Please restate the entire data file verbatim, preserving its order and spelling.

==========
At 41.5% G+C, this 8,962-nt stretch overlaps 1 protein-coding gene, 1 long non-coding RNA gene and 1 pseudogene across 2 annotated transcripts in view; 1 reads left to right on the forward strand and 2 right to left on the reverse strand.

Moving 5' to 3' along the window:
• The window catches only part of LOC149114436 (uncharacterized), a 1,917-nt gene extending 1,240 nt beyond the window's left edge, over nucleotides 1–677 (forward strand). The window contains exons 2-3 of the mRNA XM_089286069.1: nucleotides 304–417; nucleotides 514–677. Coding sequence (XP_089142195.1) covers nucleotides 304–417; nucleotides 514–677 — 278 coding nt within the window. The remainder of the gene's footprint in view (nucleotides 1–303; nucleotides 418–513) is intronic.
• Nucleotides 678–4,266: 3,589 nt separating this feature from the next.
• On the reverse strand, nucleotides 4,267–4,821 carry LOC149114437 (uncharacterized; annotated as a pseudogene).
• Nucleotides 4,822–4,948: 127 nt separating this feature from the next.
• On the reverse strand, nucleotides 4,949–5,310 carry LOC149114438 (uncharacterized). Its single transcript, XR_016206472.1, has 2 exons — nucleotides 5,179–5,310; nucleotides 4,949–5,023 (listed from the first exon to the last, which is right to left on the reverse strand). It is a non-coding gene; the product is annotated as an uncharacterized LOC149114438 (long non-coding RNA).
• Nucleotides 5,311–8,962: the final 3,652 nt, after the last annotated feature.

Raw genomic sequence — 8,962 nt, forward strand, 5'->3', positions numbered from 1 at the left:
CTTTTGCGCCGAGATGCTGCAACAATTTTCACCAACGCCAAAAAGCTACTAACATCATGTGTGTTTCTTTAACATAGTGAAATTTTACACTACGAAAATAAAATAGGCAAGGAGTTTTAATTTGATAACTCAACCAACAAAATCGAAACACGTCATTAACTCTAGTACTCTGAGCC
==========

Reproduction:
At 41.5% G+C, this 8,962-nt stretch overlaps 1 protein-coding gene, 1 long non-coding RNA gene and 1 pseudogene across 2 annotated transcripts in view; 1 reads left to right on the forward strand and 2 right to left on the reverse strand.

Moving 5' to 3' along the window:
• The window catches only part of LOC149114436 (uncharacterized), a 1,917-nt gene extending 1,240 nt beyond the window's left edge, over nucleotides 1–677 (forward strand). The window contains exons 2-3 of the mRNA XM_089286069.1: nucleotides 304–417; nucleotides 514–677. Coding sequence (XP_089142195.1) covers nucleotides 304–417; nucleotides 514–677 — 278 coding nt within the window. The remainder of the gene's footprint in view (nucleotides 1–303; nucleotides 418–513) is intronic.
• Nucleotides 678–4,266: 3,589 nt separating this feature from the next.
• On the reverse strand, nucleotides 4,267–4,821 carry LOC149114437 (uncharacterized; annotated as a pseudogene).
• Nucleotides 4,822–4,948: 127 nt separating this feature from the next.
• On the reverse strand, nucleotides 4,949–5,310 carry LOC149114438 (uncharacterized). Its single transcript, XR_016206472.1, has 2 exons — nucleotides 5,179–5,310; nucleotides 4,949–5,023 (listed from the first exon to the last, which is right to left on the reverse strand). It is a non-coding gene; the product is annotated as an uncharacterized LOC149114438 (long non-coding RNA).
• Nucleotides 5,311–8,962: the final 3,652 nt, after the last annotated feature.

Raw genomic sequence — 8,962 nt, forward strand, 5'->3', positions numbered from 1 at the left:
CTTTTGCGCCGAGATGCTGCAACAATTTTCACCAACGCCAAAAAGCTACTAACATCATGTGTGTTTCTTTAACATAGTGAAATTTTACACTACGAAAATAAAATAGGCAAGGAGTTTTAATTTGATAACTCAACCAACAAAATCGAAACACGTCATTAACTCTAGTACTCTGAGCC